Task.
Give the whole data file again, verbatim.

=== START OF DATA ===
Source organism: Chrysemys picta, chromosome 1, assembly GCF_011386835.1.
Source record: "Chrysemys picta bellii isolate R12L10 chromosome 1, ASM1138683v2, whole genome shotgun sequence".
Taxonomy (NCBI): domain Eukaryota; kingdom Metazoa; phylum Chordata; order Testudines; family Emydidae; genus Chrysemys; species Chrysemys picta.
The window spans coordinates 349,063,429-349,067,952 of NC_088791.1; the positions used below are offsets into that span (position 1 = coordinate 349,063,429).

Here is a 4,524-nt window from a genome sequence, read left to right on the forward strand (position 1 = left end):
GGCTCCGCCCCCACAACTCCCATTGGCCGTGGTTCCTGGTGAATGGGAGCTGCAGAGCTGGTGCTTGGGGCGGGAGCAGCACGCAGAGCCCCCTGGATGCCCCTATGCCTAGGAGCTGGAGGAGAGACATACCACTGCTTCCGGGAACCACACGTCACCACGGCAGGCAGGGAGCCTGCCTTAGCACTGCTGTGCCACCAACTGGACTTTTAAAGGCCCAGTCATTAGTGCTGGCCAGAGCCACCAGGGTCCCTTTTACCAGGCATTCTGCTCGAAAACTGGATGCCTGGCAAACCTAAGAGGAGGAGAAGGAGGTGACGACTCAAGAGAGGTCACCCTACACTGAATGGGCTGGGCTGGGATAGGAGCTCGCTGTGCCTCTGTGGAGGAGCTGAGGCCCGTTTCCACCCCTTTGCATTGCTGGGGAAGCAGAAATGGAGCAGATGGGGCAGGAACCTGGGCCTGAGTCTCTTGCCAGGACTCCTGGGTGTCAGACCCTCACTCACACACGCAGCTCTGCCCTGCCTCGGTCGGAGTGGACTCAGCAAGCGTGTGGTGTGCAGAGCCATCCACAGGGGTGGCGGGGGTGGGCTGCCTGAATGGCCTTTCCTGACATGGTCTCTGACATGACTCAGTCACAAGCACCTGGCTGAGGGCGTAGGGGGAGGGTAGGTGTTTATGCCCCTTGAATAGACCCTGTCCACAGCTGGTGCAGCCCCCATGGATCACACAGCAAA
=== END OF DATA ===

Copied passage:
Source organism: Chrysemys picta, chromosome 1, assembly GCF_011386835.1.
Source record: "Chrysemys picta bellii isolate R12L10 chromosome 1, ASM1138683v2, whole genome shotgun sequence".
Taxonomy (NCBI): domain Eukaryota; kingdom Metazoa; phylum Chordata; order Testudines; family Emydidae; genus Chrysemys; species Chrysemys picta.
The window spans coordinates 349,063,429-349,067,952 of NC_088791.1; the positions used below are offsets into that span (position 1 = coordinate 349,063,429).

Here is a 4,524-nt window from a genome sequence, read left to right on the forward strand (position 1 = left end):
GGCTCCGCCCCCACAACTCCCATTGGCCGTGGTTCCTGGTGAATGGGAGCTGCAGAGCTGGTGCTTGGGGCGGGAGCAGCACGCAGAGCCCCCTGGATGCCCCTATGCCTAGGAGCTGGAGGAGAGACATACCACTGCTTCCGGGAACCACACGTCACCACGGCAGGCAGGGAGCCTGCCTTAGCACTGCTGTGCCACCAACTGGACTTTTAAAGGCCCAGTCATTAGTGCTGGCCAGAGCCACCAGGGTCCCTTTTACCAGGCATTCTGCTCGAAAACTGGATGCCTGGCAAACCTAAGAGGAGGAGAAGGAGGTGACGACTCAAGAGAGGTCACCCTACACTGAATGGGCTGGGCTGGGATAGGAGCTCGCTGTGCCTCTGTGGAGGAGCTGAGGCCCGTTTCCACCCCTTTGCATTGCTGGGGAAGCAGAAATGGAGCAGATGGGGCAGGAACCTGGGCCTGAGTCTCTTGCCAGGACTCCTGGGTGTCAGACCCTCACTCACACACGCAGCTCTGCCCTGCCTCGGTCGGAGTGGACTCAGCAAGCGTGTGGTGTGCAGAGCCATCCACAGGGGTGGCGGGGGTGGGCTGCCTGAATGGCCTTTCCTGACATGGTCTCTGACATGACTCAGTCACAAGCACCTGGCTGAGGGCGTAGGGGGAGGGTAGGTGTTTATGCCCCTTGAATAGACCCTGTCCACAGCTGGTGCAGCCCCCATGGATCACACAGCAAA